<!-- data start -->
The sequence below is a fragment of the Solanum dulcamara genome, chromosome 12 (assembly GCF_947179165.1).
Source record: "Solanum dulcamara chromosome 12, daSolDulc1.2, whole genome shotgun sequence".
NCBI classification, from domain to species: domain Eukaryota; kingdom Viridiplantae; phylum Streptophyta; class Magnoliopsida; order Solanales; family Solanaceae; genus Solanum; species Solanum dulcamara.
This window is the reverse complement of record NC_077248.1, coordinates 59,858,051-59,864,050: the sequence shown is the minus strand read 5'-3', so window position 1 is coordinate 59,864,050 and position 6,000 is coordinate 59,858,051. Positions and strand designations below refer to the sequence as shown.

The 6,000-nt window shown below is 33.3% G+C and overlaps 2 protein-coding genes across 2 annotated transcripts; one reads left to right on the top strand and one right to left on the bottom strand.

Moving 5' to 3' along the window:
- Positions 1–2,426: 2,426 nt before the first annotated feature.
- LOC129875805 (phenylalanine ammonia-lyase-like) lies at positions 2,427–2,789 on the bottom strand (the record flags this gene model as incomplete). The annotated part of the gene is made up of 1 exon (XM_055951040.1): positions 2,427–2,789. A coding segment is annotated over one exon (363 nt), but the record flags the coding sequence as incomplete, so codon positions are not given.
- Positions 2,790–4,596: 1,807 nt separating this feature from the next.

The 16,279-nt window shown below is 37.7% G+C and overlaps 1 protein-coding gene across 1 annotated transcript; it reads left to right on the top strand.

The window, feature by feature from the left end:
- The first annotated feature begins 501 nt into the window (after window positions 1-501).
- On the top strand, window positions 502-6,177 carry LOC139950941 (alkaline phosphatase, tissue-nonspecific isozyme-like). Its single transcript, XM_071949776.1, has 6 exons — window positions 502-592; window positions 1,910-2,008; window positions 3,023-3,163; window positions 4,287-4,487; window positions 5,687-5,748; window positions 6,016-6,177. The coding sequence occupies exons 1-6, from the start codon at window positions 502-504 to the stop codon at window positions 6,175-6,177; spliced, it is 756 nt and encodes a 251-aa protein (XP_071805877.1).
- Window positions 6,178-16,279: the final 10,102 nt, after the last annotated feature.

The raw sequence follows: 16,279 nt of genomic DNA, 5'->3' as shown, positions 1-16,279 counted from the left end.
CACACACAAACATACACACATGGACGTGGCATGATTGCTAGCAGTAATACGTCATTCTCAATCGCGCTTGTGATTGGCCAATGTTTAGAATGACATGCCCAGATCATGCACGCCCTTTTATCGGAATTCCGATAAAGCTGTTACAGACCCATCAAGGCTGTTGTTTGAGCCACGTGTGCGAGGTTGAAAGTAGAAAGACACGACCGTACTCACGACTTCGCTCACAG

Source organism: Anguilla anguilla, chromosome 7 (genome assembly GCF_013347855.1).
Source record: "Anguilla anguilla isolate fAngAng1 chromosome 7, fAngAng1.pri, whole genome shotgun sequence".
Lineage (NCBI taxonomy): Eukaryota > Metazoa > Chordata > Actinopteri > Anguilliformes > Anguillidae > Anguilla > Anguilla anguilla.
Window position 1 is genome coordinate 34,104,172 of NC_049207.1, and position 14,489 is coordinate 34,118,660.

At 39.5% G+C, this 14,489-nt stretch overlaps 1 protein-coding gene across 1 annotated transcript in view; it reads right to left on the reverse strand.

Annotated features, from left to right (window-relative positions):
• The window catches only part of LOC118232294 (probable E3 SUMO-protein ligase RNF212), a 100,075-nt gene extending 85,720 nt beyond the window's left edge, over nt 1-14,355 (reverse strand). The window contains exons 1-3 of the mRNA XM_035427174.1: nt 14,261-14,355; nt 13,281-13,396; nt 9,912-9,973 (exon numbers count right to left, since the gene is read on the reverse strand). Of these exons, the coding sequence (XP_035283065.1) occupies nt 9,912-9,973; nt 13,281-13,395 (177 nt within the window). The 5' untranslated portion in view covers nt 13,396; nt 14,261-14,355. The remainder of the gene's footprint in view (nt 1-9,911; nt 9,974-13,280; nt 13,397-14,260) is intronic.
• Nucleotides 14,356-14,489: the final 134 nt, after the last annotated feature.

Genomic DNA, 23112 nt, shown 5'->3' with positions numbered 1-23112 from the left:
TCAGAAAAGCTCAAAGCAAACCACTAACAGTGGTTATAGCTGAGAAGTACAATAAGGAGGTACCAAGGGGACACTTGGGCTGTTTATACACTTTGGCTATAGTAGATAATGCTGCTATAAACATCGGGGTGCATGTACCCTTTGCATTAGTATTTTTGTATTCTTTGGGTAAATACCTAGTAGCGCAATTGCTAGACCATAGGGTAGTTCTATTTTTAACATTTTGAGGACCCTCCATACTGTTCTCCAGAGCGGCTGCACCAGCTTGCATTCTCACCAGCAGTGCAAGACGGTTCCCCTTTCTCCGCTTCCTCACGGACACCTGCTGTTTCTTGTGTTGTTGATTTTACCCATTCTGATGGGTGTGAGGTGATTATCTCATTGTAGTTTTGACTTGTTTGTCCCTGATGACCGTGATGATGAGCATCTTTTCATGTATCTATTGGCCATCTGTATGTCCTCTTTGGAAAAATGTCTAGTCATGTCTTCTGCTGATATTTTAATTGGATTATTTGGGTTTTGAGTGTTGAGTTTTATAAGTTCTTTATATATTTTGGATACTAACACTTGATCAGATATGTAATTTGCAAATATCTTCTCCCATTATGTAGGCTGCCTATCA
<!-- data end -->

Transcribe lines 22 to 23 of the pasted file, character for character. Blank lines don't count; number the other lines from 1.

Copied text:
Annotated features, from left to right (window-relative positions):
• The window catches only part of LOC118232294 (probable E3 SUMO-protein ligase RNF212), a 100,075-nt gene extending 85,720 nt beyond the window's left edge, over nt 1-14,355 (reverse strand). The window contains exons 1-3 of the mRNA XM_035427174.1: nt 14,261-14,355; nt 13,281-13,396; nt 9,912-9,973 (exon numbers count right to left, since the gene is read on the reverse strand). Of these exons, the coding sequence (XP_035283065.1) occupies nt 9,912-9,973; nt 13,281-13,395 (177 nt within the window). The 5' untranslated portion in view covers nt 13,396; nt 14,261-14,355. The remainder of the gene's footprint in view (nt 1-9,911; nt 9,974-13,280; nt 13,397-14,260) is intronic.